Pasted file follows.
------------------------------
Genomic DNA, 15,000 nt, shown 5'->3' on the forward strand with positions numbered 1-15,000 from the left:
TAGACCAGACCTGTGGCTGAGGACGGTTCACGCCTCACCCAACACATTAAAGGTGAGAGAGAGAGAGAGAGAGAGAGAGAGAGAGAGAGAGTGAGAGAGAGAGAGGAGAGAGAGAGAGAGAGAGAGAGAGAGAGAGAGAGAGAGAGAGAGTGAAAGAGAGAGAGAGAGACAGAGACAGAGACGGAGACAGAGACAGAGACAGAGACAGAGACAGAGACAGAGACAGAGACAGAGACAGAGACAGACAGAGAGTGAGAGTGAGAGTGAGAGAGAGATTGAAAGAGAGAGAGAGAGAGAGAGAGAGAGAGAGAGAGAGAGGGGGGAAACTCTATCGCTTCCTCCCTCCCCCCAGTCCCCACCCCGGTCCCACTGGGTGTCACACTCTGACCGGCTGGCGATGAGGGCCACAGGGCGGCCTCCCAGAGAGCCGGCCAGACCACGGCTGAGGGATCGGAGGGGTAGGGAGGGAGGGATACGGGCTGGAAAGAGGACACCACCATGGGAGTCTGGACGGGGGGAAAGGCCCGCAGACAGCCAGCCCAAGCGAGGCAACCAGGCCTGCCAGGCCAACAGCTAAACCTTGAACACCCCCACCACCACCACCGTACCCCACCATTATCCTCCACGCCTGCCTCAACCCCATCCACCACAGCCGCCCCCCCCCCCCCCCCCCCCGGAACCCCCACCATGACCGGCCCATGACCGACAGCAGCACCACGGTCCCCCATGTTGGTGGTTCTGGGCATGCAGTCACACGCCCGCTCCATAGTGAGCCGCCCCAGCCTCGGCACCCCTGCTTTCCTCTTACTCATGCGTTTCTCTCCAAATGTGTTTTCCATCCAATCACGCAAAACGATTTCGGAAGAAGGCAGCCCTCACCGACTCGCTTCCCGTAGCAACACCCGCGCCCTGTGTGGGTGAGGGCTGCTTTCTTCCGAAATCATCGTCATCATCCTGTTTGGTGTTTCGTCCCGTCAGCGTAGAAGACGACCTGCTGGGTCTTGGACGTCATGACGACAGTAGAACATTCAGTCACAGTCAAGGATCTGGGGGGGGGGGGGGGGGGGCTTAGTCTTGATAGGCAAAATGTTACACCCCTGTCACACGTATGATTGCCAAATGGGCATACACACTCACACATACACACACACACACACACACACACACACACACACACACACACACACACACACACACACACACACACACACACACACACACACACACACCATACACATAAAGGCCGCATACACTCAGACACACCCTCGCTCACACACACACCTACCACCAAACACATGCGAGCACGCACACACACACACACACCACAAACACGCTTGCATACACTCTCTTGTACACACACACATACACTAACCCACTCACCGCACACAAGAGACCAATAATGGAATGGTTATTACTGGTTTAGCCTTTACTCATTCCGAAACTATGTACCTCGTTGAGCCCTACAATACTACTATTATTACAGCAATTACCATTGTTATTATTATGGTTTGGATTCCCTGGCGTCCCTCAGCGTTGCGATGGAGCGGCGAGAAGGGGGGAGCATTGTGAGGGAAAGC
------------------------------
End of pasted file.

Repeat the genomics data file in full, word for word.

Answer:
Genomic DNA, 15,000 nt, shown 5'->3' on the forward strand with positions numbered 1-15,000 from the left:
TAGACCAGACCTGTGGCTGAGGACGGTTCACGCCTCACCCAACACATTAAAGGTGAGAGAGAGAGAGAGAGAGAGAGAGAGAGAGAGAGAGTGAGAGAGAGAGAGGAGAGAGAGAGAGAGAGAGAGAGAGAGAGAGAGAGAGAGAGAGAGTGAAAGAGAGAGAGAGAGACAGAGACAGAGACGGAGACAGAGACAGAGACAGAGACAGAGACAGAGACAGAGACAGAGACAGAGACAGAGACAGACAGAGAGTGAGAGTGAGAGTGAGAGAGAGATTGAAAGAGAGAGAGAGAGAGAGAGAGAGAGAGAGAGAGAGAGGGGGGAAACTCTATCGCTTCCTCCCTCCCCCCAGTCCCCACCCCGGTCCCACTGGGTGTCACACTCTGACCGGCTGGCGATGAGGGCCACAGGGCGGCCTCCCAGAGAGCCGGCCAGACCACGGCTGAGGGATCGGAGGGGTAGGGAGGGAGGGATACGGGCTGGAAAGAGGACACCACCATGGGAGTCTGGACGGGGGGAAAGGCCCGCAGACAGCCAGCCCAAGCGAGGCAACCAGGCCTGCCAGGCCAACAGCTAAACCTTGAACACCCCCACCACCACCACCGTACCCCACCATTATCCTCCACGCCTGCCTCAACCCCATCCACCACAGCCGCCCCCCCCCCCCCCCCCCCCGGAACCCCCACCATGACCGGCCCATGACCGACAGCAGCACCACGGTCCCCCATGTTGGTGGTTCTGGGCATGCAGTCACACGCCCGCTCCATAGTGAGCCGCCCCAGCCTCGGCACCCCTGCTTTCCTCTTACTCATGCGTTTCTCTCCAAATGTGTTTTCCATCCAATCACGCAAAACGATTTCGGAAGAAGGCAGCCCTCACCGACTCGCTTCCCGTAGCAACACCCGCGCCCTGTGTGGGTGAGGGCTGCTTTCTTCCGAAATCATCGTCATCATCCTGTTTGGTGTTTCGTCCCGTCAGCGTAGAAGACGACCTGCTGGGTCTTGGACGTCATGACGACAGTAGAACATTCAGTCACAGTCAAGGATCTGGGGGGGGGGGGGGGGGGGCTTAGTCTTGATAGGCAAAATGTTACACCCCTGTCACACGTATGATTGCCAAATGGGCATACACACTCACACATACACACACACACACACACACACACACACACACACACACACACACACACACACACACACACACACACACACACACACACACACACACACCATACACATAAAGGCCGCATACACTCAGACACACCCTCGCTCACACACACACCTACCACCAAACACATGCGAGCACGCACACACACACACACACCACAAACACGCTTGCATACACTCTCTTGTACACACACACATACACTAACCCACTCACCGCACACAAGAGACCAATAATGGAATGGTTATTACTGGTTTAGCCTTTACTCATTCCGAAACTATGTACCTCGTTGAGCCCTACAATACTACTATTATTACAGCAATTACCATTGTTATTATTATGGTTTGGATTCCCTGGCGTCCCTCAGCGTTGCGATGGAGCGGCGAGAAGGGGGGAGCATTGTGAGGGAAAGC